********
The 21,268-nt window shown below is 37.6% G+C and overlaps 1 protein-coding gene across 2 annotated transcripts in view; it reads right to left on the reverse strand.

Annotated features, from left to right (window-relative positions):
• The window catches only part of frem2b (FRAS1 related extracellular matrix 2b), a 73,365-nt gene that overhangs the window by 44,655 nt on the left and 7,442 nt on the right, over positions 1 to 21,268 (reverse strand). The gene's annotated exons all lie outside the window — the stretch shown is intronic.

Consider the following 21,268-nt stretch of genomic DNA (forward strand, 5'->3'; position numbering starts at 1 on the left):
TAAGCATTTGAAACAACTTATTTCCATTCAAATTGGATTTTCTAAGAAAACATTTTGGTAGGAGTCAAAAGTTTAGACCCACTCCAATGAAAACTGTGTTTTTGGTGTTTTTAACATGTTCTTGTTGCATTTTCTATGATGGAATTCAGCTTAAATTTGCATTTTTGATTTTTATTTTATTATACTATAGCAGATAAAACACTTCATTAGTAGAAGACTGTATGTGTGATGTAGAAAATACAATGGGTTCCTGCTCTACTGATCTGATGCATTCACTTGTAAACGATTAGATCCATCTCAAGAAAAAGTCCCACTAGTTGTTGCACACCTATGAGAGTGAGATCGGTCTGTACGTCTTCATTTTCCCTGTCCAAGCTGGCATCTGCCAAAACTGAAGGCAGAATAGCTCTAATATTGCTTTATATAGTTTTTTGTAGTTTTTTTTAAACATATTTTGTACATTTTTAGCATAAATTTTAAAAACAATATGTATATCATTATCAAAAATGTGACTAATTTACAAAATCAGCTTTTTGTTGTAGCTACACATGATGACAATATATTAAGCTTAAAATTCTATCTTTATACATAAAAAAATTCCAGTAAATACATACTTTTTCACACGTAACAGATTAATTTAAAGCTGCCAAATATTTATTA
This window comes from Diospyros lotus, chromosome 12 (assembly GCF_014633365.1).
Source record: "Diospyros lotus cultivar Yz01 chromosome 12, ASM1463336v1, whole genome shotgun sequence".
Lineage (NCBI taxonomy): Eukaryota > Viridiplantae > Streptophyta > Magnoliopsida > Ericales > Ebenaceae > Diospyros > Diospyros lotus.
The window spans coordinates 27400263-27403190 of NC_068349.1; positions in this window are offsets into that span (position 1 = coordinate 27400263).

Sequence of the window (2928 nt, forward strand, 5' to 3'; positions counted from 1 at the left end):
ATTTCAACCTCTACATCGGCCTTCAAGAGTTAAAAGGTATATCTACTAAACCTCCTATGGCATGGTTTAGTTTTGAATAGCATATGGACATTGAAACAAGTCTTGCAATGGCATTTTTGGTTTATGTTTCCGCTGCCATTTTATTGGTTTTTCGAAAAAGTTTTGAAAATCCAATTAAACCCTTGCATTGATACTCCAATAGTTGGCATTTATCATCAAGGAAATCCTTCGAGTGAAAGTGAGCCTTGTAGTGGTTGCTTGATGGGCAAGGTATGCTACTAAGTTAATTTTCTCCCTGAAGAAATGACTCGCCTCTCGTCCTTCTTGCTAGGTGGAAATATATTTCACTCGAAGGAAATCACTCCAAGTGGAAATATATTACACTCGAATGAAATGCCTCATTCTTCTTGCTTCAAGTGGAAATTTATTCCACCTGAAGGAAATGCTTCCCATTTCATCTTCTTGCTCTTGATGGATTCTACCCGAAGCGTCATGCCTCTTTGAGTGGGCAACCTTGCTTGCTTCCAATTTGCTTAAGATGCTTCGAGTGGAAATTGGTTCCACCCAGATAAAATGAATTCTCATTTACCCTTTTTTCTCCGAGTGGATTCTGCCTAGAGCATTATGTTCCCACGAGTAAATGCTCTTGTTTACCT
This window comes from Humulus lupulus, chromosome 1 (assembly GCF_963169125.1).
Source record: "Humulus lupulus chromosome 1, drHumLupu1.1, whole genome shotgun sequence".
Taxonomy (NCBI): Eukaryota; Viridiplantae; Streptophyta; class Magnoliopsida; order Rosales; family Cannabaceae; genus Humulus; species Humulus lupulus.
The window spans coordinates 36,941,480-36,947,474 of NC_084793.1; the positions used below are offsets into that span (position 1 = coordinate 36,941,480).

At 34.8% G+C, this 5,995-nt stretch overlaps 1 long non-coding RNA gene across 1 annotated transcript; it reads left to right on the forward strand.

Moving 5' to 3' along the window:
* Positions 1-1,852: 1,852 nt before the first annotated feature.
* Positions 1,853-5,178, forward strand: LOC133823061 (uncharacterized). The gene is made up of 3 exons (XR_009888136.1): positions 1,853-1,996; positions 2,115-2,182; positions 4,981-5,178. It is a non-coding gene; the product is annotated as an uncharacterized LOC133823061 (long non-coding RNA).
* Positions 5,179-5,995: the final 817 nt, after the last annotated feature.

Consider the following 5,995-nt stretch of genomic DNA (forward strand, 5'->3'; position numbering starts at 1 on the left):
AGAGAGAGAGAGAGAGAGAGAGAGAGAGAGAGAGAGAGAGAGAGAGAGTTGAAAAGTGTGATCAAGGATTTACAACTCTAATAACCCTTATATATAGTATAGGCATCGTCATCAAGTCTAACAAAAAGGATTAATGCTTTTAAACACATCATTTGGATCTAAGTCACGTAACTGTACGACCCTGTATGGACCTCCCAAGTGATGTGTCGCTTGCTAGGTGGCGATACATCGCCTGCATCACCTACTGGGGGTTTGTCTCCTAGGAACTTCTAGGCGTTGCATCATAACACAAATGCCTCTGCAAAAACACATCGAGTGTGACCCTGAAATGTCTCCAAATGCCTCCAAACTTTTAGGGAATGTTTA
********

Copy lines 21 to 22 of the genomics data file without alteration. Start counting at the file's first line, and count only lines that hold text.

Consider the following 5,995-nt stretch of genomic DNA (forward strand, 5'->3'; position numbering starts at 1 on the left):
AGAGAGAGAGAGAGAGAGAGAGAGAGAGAGAGAGAGAGAGAGAGAGAGTTGAAAAGTGTGATCAAGGATTTACAACTCTAATAACCCTTATATATAGTATAGGCATCGTCATCAAGTCTAACAAAAAGGATTAATGCTTTTAAACACATCATTTGGATCTAAGTCACGTAACTGTACGACCCTGTATGGACCTCCCAAGTGATGTGTCGCTTGCTAGGTGGCGATACATCGCCTGCATCACCTACTGGGGGTTTGTCTCCTAGGAACTTCTAGGCGTTGCATCATAACACAAATGCCTCTGCAAAAACACATCGAGTGTGACCCTGAAATGTCTCCAAATGCCTCCAAACTTTTAGGGAATGTTTA